Introducing the Azores: Europe’s secret adventure paradise

written by Bex Shapiro August 23, 2018
Azores Portugal

They call it the Hawaii of the mid-Atlantic. But, really, this spellbinding region is pretty incomparable…

A remote archipelago that consists of nine volcanic islands, the Azores are like nowhere you’ve ever been before. An autonomous region of Portugal, they’re one of the last few areas deserving of an ‘unspoiled paradise’ or ‘best-kept secret’ title.

We’re not exaggerating. Picture dazzling emerald lakes, volcanic caverns, cascading waterfalls, and rolling hills. Imagine a land where you can hike, sail, surf, bike ride, whale watch, swim in geothermal pools, and more. And just think of how popular this destination would be if more people knew about it.

For now, though, let’s keep it between us. And between the travelers wise enough to embark on our NEW 7-day Highlights of the Azores trip. Because the Azores are worth the journey, promise. Though in case you need more convincing, here’s a little insight into the hidden gems these islands offer…

An island for everyone – highlighting 5 favorites

Let’s start with the basics. The nine islands of the Azores are divided into three different groups. There’s the eastern (Sao Miguel and Santa Maria islands), the central (Terceira, Graciosa, Sao Jorge, Pico and Faial islands), and the western (Flores and Corvo islands).

Sao Miguel Azores Portugal

Sao Miguel

Faial is one of the most scenic islands. It’s known as the blue island due to the cool blue hydrangeas which cover the houses and roads, especially at the tail end of Spring. Diving is popular here, as is climbing to Whaler’s Chapel for a spectacular view of Faial and Pico.

Pico also stuns thanks to its imposing mountain (it has pride of place as the highest mountain in the Azores and is so big that the island is literally known as ‘Mountain Island’). In fact, everything is superlative here. The vineyards are a UNESCO World Heritage Site and the swimming holes are some of the finest in the archipelago.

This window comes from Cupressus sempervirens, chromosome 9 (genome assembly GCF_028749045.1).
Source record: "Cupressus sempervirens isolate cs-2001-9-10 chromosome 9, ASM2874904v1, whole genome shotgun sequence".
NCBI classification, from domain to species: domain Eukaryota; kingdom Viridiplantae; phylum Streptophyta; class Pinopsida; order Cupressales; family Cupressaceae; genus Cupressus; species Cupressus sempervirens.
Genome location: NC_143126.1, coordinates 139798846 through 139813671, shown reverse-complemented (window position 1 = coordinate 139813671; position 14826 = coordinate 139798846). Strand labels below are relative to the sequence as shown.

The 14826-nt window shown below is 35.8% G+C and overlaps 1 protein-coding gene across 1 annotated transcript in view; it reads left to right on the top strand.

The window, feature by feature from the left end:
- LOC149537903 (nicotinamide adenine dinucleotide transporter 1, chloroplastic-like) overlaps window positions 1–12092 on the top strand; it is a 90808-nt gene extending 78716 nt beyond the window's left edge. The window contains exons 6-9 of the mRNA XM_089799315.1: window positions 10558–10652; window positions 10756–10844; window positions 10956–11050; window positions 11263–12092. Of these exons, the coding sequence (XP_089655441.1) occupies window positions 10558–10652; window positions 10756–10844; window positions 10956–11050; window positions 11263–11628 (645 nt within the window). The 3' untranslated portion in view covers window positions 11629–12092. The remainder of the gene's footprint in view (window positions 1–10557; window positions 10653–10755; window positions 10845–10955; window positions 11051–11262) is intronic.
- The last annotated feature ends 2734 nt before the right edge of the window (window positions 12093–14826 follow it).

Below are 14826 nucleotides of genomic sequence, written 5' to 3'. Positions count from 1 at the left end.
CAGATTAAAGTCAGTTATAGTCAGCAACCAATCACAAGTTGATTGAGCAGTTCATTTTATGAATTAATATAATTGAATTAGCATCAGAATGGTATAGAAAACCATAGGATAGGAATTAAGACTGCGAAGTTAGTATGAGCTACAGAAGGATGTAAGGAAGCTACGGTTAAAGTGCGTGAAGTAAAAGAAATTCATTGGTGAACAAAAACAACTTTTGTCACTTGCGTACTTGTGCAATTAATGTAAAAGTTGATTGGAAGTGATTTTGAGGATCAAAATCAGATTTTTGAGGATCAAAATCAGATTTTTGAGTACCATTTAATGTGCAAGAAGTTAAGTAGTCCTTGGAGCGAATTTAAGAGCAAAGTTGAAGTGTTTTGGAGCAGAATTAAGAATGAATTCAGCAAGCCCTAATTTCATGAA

(In case you’re wondering, the Azores are home to two of Portugal’s 15 UNESCO World Heritage Sites. The other site is the old town of Angra do Heroismo on Terceira.)

Flores is another one of our favorite islands. Known for its waterfalls, deep valleys and lagoons, the westernmost point of the archipelago is part of the North American tectonic plate (as is the island of Korvo), which distinguishes it from the other Azorean islands which sit on the European plate.

Flores Azores Portugal

Poço da Alagoinha, Flores

And if you’re into hiking, look no further than Sao Jorge. Our trip gives you a free day to explore its steep cliffs and seaside walk; you’ll have many to choose from as the island is home to some of the best walks in the Azores. Bird-watching is also a must here. We also offer a guided hike along the Pico do Pedro trail, a 17 kilometre trip that takes you along the island’s stunning mountain range (and includes a picnic!).

Ending on another high, Sao Miguel has, perhaps, the most diversity. We’re talking sandy beaches, rolling hills, beautiful lakes and more. It’s the largest and most populated island of the Azores, and this means it has something for everybody. The island is also home to Ponta Delgada, the largest city in the archipelago. It offers cobbled streets that contrast with a modern marina, and all the ocean-front cafes and nightclubs you could want.